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United Nations

Associated Archive Content : 154 results

Invitation from Aubrey T. Edwards to MLK

Aubrey T. Edward, President of the Oakville Branch for the United Nations Association in Canada, invites Dr. King to make an address during the organizations designated Human Rights year.

Invitation from J.E.L Graham to MLK

J.E.L. Graham, President of the Hamilton Branch of the United Nations Association in Canada, invites Dr. King to speak on the theme of Human Rights during one of the organizations quarterly meetings.

Invitation from Mr. and Mrs. Ralph J. Bunche to Dr. and Mrs. MLK

Mr. and Mrs. Ralph J. Bunche invite Dr. and Mrs. King to an informal dinner in the Kew Gardens neighborhood of Queens, New York.

Invitation from Nuhu Bamali to Dr. and Mrs. King

Dr. and Mrs. King receive an invitation to a reception from the Chairman of the Nigerian Delegation to the Twentieth Session of the General Assembly and Deputy Foreign Minister.

Invitation from the United Nations to Mr. and Mrs. Popper

The United Nations Representatives for the United States of America and Norway invite Mr. and Mrs. Popper to attend an event in honor of Dr. King.

Invitation to MLK from London Methodist Youth Organization

Greater London Youth and Community Service invites Dr. King to participate in a London to Canterbury Pilgrimage by leading a study on human rights and the church and preaching a sermon.

Invitation to the 118th Anniversary of Liberian Independence to Dr. and Mrs. King

The Permanent Representative of Liberia to the United Nations, Milton Nathaniel Barnes, invites Dr. and Mrs. King to attend a celebration of the 118th Anniversary of Liberia's independence. The reception was held in New York in July, 1965.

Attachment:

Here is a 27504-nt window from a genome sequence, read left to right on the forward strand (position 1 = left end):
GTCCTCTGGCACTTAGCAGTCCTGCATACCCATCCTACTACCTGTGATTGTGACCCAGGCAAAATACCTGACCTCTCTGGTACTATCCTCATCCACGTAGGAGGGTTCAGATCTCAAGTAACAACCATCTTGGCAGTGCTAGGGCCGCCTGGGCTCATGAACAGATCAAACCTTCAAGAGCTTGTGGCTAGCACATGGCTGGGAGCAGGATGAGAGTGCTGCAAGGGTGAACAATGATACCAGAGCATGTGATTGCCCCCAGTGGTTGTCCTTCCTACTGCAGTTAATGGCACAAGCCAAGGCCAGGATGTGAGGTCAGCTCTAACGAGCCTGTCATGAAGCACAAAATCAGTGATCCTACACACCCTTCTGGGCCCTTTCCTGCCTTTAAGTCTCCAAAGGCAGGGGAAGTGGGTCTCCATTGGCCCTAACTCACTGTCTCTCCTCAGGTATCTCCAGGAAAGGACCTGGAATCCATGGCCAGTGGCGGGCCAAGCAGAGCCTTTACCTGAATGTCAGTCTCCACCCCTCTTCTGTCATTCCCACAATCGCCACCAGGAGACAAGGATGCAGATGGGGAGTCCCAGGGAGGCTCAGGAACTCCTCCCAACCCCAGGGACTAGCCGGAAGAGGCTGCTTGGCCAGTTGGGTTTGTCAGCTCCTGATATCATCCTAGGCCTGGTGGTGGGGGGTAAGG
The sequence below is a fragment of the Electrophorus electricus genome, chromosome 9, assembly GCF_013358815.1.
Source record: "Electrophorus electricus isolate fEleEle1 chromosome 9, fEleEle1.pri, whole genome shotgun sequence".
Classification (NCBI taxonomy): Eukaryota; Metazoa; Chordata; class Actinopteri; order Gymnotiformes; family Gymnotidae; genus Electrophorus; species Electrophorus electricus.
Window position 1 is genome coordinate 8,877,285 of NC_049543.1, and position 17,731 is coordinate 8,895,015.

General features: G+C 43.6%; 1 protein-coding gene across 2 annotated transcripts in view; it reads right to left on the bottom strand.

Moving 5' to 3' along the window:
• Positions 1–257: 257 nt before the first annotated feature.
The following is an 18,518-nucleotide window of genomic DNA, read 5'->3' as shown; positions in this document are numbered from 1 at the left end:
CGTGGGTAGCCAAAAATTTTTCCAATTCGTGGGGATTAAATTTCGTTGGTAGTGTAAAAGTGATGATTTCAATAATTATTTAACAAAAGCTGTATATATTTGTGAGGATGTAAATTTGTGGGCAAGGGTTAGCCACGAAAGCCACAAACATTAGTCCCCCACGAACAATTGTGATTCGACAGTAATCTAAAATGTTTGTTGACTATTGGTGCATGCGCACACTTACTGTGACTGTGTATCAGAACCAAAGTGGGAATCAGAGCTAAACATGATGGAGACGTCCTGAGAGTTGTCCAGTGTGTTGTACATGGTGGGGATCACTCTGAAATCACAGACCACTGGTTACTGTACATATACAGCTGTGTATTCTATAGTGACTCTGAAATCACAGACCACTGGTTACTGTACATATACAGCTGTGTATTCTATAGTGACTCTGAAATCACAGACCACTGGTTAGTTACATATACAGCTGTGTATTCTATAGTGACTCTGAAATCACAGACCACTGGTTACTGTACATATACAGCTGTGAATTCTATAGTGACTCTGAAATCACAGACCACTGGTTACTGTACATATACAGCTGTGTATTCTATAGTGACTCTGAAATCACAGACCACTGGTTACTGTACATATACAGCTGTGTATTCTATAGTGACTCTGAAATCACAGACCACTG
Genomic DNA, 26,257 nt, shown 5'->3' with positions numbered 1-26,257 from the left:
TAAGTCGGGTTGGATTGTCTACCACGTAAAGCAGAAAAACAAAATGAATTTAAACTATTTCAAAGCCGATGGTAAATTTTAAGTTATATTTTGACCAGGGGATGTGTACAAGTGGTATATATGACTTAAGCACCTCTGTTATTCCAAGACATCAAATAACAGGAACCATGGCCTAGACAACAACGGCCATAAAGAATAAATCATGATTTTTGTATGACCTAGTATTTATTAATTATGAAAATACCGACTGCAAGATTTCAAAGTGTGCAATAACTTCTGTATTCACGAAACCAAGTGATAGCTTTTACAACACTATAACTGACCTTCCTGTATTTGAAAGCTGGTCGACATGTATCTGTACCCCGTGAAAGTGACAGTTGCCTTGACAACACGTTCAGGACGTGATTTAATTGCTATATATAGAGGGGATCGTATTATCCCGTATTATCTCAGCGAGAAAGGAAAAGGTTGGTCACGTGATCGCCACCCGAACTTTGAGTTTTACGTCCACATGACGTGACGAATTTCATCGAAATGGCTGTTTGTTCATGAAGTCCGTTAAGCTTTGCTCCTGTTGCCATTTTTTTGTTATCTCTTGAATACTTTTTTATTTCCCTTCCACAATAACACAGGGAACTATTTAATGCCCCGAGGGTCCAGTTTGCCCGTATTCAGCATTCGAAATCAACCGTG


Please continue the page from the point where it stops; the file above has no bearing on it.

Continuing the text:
King Finds New Target

This article from The Topeka Daily Capital discusses Dr. King's stance on the Vietnam War. Dr. King verbalizes his stance after seeing anti-poverty funds being used for war. The article also mentions civil rights leaders who are against joining both causes for civil rights and world peace.

Legal Petition Made by Karl Von Key Against Selective Service System

Karl Von Key petitions the United States District Court of California about his draft into the armed forces. He contends that, as a person of color, he is a colonial subject, not a citizen of the United States. As a colonial subject, he should not be forced to serve in the military. He also writes that he is a conscientious objector and that he believes he was targeted by the local induction station because of his social and political views.

Letter from A. Martin to MLK

A. Martin expresses his support for Dr. King's work, but advises Dr. King not to run for President. Martin also shares his thoughts about which candidates he considers best suited for the role of President.

Letter from Adlai E. Stevenson to MLK

US Ambassador to the United Nations Adlai Stevenson, informs Dr. King that they will have to postpone their meeting due to a U.N. Security Council meeting that Mr. Stevenson has to preside over.

Letter from Alan Sapiro to MLK

Alan Sapiro, Public Relations Officer of Bankers Trust Company, writes Dr. King enclosing a letter he wrote to the New York Times that contains comments the Reverend made during a Peace Rally press conference at the United Nations.

Letter from Archie Crouch to MLK

Archie R. Crouch, of the Office for Communications, sends a personal letter to Dr. King using the United Presbyterian Church letterhead. He expresses his support for Dr. King's leadership against the Vietnam War and states that he meets many people that stand in opposition to the war. Crouch encloses recent issues of the publications New and Motive, which highlight the anti-war efforts taking place in the Presbyterian Church.

Letter from Audrey Mizer to MLK

Audrey Mizer encourages Dr. King to continue his good works because "the world cannot be robbed of any good." Mizer then discusses her opposing views to a statement in a Christian Monitor Column regarding Red China's admission to the United Nations.

Letter from Benjamin F. Smith to the Editor of Detroit Free Press